My Furry Therapist
How animals can improve therapeutic outcomes.
Posted Jul 20, 2020
The Delta Society, a leading non-profit organization committed to furthering animal-assisted programming, defines animal-assisted interventions (AAI) more broadly as "various procedures that are goal-directed and target the specific aspects (developmental, therapeutic, emotional, behavioral) of individual or groups of people involved in working with trained animals," and animal-assisted therapy (AAT) as "goal-directed interventions designed to promote improvement in physical, social, emotional and/or cognitive functioning of the person(s) involved and in which a specially trained animal-handler team is an integral part of the treatment process."
This definition, therefore, excludes service animals—for instance, seeing-eye dogs—as these animals are less therapeutic and instead allow a person with disabilities the same capabilities as others. Furthermore, this definition makes it clear that AAIs must have measurable goals and be delivered in coordination with a trained professional.
AAIs have existed for decades in psychiatry. A well-known child psychiatrist, Levinson, often included his dog Jingles in sessions with patients. Corson et al. (1977) introduced pets into a psychiatric ward, noting that, "It led to extensive positive social interactions, not only on the part of the patient being treated but also on the part of the other patients. It improved staff-patient interactions. The pet seemed to add a great deal to the development of a humanizing atmosphere on the ward." (p. 61).
Since then, animals have been used in therapeutic interventions for many different clinical populations with reported success.
Schizophrenia is a mental health condition in which individuals experience, among other challenges, disordered communication and reduced social functioning, and it is often coupled with extended hospital stays, contributing to social isolation. Research on AAIs for this group is promising. Barak et al. (2001) found that compared to a control group, adults with schizophrenia in a long-term patient facility showed increased social functioning after a six-month period, during which they interacted with a dog for three hours once a week. Nathans-Barel et al. (2005) found that anhedonia or the loss of pleasure, often experienced by schizophrenic patients, significantly decreased following weekly animal-focused activities, compared to those in the control group.
As expressed by leading animal behaviourist and autistic researcher Temple Grandin, "animals make us human." Autistic people have been shown to struggle with social situations that require a nuanced understanding of communication, including reading between the lines and understanding intentions. Research suggests this does not mean that they are not interested in socializing, but rather that cognitive differences may make such experiences difficult and can lead to social rejection.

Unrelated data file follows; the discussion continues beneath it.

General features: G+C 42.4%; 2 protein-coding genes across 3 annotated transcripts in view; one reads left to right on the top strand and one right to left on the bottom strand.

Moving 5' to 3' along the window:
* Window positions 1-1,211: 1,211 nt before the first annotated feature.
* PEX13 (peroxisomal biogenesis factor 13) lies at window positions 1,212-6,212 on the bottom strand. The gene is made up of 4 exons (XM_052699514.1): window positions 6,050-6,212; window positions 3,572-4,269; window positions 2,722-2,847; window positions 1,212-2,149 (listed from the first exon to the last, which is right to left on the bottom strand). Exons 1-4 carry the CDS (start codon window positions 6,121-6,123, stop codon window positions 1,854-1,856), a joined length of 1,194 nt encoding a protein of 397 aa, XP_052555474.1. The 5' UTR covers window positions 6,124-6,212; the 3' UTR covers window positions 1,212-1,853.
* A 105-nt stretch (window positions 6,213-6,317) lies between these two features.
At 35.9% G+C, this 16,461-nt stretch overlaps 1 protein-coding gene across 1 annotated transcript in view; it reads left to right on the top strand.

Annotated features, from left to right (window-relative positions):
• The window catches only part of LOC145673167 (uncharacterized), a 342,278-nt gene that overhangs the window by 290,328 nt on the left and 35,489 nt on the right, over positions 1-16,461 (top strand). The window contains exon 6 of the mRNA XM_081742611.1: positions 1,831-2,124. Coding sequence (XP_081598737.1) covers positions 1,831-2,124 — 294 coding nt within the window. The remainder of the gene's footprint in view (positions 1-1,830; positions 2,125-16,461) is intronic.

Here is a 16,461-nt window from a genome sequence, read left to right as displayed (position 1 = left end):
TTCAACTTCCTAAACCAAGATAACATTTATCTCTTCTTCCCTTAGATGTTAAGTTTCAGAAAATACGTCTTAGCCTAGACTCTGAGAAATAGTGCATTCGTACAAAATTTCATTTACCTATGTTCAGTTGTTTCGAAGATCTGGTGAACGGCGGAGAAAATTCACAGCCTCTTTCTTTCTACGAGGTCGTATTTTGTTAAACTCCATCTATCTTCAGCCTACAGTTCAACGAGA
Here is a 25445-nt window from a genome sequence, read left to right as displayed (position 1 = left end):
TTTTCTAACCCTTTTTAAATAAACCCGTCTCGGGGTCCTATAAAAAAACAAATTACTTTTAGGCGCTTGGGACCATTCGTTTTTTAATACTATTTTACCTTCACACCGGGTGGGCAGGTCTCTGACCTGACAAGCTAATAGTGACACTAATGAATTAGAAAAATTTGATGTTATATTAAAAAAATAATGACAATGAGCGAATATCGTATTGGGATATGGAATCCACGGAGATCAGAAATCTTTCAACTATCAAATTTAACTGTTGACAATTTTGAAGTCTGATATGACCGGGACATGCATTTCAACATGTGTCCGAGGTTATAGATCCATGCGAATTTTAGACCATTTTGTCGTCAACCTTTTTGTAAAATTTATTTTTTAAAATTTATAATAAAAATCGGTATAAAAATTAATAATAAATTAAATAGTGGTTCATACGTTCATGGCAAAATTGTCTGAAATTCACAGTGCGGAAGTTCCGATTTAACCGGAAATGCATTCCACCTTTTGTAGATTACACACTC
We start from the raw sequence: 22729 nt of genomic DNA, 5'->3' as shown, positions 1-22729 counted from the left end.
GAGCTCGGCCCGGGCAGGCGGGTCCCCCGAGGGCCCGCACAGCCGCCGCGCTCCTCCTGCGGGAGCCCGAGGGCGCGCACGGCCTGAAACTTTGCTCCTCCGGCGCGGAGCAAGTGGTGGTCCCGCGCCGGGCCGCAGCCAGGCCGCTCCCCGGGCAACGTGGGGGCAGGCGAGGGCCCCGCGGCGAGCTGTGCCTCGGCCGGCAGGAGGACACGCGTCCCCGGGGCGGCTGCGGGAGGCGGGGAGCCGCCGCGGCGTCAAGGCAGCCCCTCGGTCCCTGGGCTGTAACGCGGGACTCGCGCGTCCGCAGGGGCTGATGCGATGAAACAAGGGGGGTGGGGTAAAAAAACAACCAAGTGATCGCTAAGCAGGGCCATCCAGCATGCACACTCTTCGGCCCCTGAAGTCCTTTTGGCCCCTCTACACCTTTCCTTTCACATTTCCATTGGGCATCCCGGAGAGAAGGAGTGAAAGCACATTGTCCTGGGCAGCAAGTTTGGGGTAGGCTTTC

Having social experiences with animals, however, has been shown to be an effective therapeutic tool to improve social outcomes for those with the condition. Gabriels et al. (2015) for instance found that autistic children who completed a 10-week equine therapy program showed significantly improved social functioning, compared to control participants. O'Haire et al. (2015) assessed stress levels in autistic children during four activities: silent reading, reading out loud, free play with peers, and free play with peers in the presence of guinea pigs. Findings showed heightened stress in all conditions except for the last, suggesting that animals can act as a "social buffer."
Why do animals have these effects? There are several theories that may explain in part the benefits of animal contact during psychological interventions (Kruger & Serpell, 2010). One is that animals may reduce anxiety through biophilia, or an attraction to other living organisms that stems from the evolutionary advantages of a human's having knowledge of environmental cues. Another is that animals act as social lubricants, allowing for the animal to be the topic of conversation between the patient and practitioner, or during peer interactions.
At present, research suggests that introducing animals into therapy, or engaging with animals during a therapeutic program, can be a fruitful pathway towards improved mental health. The next time you feel anxious, or need a social buffer, think of your pet or the animals you see in nature as a friendly counselor allowing you to connect with your emotions in new ways.
To find a therapist, please visit the Psychology Today Therapy Directory.
Barak, Y., Savorai, O., Mavashev, S., & Beni, A. (2001). Animal-assisted therapy for elderly schizophrenic patients: A one-year controlled trial. The American journal of geriatric psychiatry, 9(4), 439-442.
Corson, S. A., Arnold, L. E., Gwynne, P. H., & Corson, E. O. L. (1977). Pet dogs as nonverbal communication links in hospital psychiatry. Comprehensive Psychiatry, 18(1), 61-72.
Gabriels, R. L., Pan, Z., Dechant, B., Agnew, J. A., Brim, N., & Mesibov, G. (2015). Randomized controlled trial of therapeutic horseback riding in children and adolescents with autism spectrum disorder. Journal of the American Academy of Child & Adolescent Psychiatry, 54(7), 541-549.
Kruger, K. A., & Serpell, J. A. (2010). Animal-assisted interventions in mental health: Definitions and theoretical foundations. Handbook on animal-assisted therapy, Elsevier: 33-48.
Nathans-Barel, I., Feldman, P., Berger, B., Modai, I., & Silver, H. (2005). Animal-assisted therapy ameliorates anhedonia in schizophrenia patients: A controlled pilot study. Psychotherapy and psychosomatics, 74(1), 31-35.
O'Haire, M. E., McKenzie, S. J., Beck, A. M., & Slaughter, V. (2015). Animals may act as social buffers: Skin conductance arousal in children with autism spectrum disorder in a social context. Developmental psychobiology, 57(5), 584-595